Should we introduce children to the concept of transgender people? The answer is yes according to an article published in the December 2010 issue of the peer-reviewed Graduate Journal of Social Science.
The article by Natacha Kennedy and Mark Hellen, entitled "Transgender Children: More Than a Theoretical Challenge," was developed from a paper presented at the November 2009 conference "Transgender Studies & Theories: Building Up the Field in a Nordic Context" held at Linkoping University in Sweden.
Critics will cry that introducing all children to the concept of transgender people will cause children to "become transgender." But the authors found that schooling has little impact on gender identity development in children. In fact, children who develop a transgender identity seem to do so in spite of often unwitting but nevertheless pervasive efforts by schools to enforce gender conformity.
Kennedy and Hellen believe that school efforts do have a consequence, however. Transgender children learn very quickly that being transgender is "not acceptable," and so they conceal their identity, even from family members, to avoid suffering socially. As a result of fearfully suppressing their identity for such a long period, "many of these children achieve well below their abilities at school, leave school early, are more likely to self-harm or attempt suicide, and more likely to suffer from mental health issues in early adulthood."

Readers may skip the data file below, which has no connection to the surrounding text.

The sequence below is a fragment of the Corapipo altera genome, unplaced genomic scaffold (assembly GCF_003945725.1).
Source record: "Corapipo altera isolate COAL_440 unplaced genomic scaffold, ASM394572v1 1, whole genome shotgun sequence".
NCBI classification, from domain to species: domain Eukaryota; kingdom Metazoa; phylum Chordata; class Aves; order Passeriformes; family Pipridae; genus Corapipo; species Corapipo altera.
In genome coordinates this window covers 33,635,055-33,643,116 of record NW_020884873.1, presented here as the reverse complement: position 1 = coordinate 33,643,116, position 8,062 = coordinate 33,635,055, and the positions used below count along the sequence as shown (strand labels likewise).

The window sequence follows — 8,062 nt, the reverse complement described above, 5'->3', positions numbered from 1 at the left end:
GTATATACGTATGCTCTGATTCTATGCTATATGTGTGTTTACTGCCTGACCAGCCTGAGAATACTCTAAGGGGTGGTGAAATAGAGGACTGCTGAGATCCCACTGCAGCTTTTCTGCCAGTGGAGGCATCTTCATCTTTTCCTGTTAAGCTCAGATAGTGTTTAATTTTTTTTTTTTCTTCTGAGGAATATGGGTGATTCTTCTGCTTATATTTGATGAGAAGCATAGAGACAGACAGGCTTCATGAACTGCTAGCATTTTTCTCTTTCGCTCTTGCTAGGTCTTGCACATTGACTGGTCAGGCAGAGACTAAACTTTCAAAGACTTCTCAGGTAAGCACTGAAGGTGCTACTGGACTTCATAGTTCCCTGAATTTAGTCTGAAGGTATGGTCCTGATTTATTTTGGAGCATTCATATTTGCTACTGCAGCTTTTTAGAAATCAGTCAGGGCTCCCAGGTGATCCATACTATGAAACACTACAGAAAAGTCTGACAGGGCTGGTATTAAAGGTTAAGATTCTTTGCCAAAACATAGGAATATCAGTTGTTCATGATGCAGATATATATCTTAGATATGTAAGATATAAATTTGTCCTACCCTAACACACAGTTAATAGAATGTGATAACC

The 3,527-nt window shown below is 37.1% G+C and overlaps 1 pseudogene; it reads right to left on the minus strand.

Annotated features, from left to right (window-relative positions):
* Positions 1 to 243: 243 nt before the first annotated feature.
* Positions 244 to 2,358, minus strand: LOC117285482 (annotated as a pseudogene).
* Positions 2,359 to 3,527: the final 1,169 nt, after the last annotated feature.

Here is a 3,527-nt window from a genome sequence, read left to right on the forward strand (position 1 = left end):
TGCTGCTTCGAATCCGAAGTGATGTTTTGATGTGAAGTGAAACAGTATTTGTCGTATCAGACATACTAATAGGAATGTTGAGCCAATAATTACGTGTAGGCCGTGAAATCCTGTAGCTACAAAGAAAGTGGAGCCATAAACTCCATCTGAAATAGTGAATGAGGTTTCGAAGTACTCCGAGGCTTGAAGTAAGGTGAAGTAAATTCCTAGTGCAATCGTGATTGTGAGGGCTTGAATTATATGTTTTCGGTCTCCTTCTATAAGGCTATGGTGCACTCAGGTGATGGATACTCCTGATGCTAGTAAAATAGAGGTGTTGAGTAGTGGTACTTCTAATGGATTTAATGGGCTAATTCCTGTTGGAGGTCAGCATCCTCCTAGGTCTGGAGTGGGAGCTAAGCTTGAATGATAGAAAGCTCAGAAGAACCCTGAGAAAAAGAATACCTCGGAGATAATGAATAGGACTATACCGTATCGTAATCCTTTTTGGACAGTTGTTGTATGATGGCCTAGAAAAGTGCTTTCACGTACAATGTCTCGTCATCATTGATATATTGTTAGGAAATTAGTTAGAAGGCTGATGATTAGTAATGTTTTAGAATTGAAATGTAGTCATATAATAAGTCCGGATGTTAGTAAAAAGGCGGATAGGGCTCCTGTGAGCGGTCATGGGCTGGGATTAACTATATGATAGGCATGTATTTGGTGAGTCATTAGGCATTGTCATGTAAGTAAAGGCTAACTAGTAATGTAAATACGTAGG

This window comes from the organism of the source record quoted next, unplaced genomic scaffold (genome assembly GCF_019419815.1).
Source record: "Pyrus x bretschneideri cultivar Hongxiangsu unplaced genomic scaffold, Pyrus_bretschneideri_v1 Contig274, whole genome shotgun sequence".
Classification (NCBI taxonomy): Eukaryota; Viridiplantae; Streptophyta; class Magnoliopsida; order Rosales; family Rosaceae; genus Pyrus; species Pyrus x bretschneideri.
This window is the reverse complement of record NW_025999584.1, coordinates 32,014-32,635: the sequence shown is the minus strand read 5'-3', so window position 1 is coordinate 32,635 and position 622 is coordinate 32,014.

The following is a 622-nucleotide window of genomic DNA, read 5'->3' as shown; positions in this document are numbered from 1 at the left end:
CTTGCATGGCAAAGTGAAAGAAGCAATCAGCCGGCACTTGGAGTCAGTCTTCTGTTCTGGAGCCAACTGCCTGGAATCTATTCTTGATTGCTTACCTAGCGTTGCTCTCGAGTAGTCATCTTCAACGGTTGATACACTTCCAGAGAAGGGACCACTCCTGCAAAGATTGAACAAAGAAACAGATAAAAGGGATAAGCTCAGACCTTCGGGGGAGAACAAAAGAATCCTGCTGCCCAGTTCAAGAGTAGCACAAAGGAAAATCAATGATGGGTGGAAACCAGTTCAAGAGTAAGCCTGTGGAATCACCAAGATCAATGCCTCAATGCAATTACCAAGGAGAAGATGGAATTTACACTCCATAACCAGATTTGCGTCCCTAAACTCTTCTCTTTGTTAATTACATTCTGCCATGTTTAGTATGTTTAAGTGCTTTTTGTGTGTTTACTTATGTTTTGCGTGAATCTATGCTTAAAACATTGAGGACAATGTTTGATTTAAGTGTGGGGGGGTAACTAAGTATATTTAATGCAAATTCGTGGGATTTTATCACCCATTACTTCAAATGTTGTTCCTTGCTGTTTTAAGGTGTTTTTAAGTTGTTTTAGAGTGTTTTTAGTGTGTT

By having schools introduce the concept of transgender people to all children, the authors assert, transgender children will "feel they are not alone and that their gender identity is as valid as any other." This will, in turn, greatly diminish the damaging consequences currently observed as these children mature.
Most studies have been based on direct observations of transgender children. In this case, the researchers instead surveyed transgender adults about their childhoods and then correlated their results with other research. One of the interesting results is a conclusion that there are many more children who conceal their non-conforming gender identities through childhood -- so-called "non-apparent" children -- than those who clearly identify as transgender as children.
Children themselves were not queried for the study because "there are ethical difficulties associated with obtaining data from children who may not be 'out' to their parents." Additionally, the authors felt asking children to participate in any study could result in an unrepresentative sample skewed toward "apparent" transgender children.
The authors found that roughly three-quarters of transgender people were aware of being transgender before leaving elementary school, and there was "an average delay of 7.5 years between becoming aware of one's transgender or gender variant nature, and learning any words with which to describe it." This means "many transgender children go through most, if not all, of their time in compulsory education knowing their gender identity is different from that expected of them."
On the strength of this finding, the authors argue:
If a school system tried to coerce any other group of individuals to become people they are not, to regard an inner core of their identities as illegitimate, and prevent them from expressing their identities freely, particularly from a very young age, it would be characterized as barbaric. ... The [resulting] internalization of self-hatred, guilt, self-doubt and low self-esteem in childhood affects transgender people throughout their lives. Any education system, or indeed society, which allows this state of affairs to continue is neither fully inclusive nor fully humane.
That's harsh criticism certain to draw the attention of educators. Also likely to speak up are mental health professionals, who have traditionally landed on the side of "it's usually just a phase" in their work regarding transgender children. Regardless, the article opens a new chapter in the dialogue about transgender children, one that is certain to lead to greater progress for all transgender people.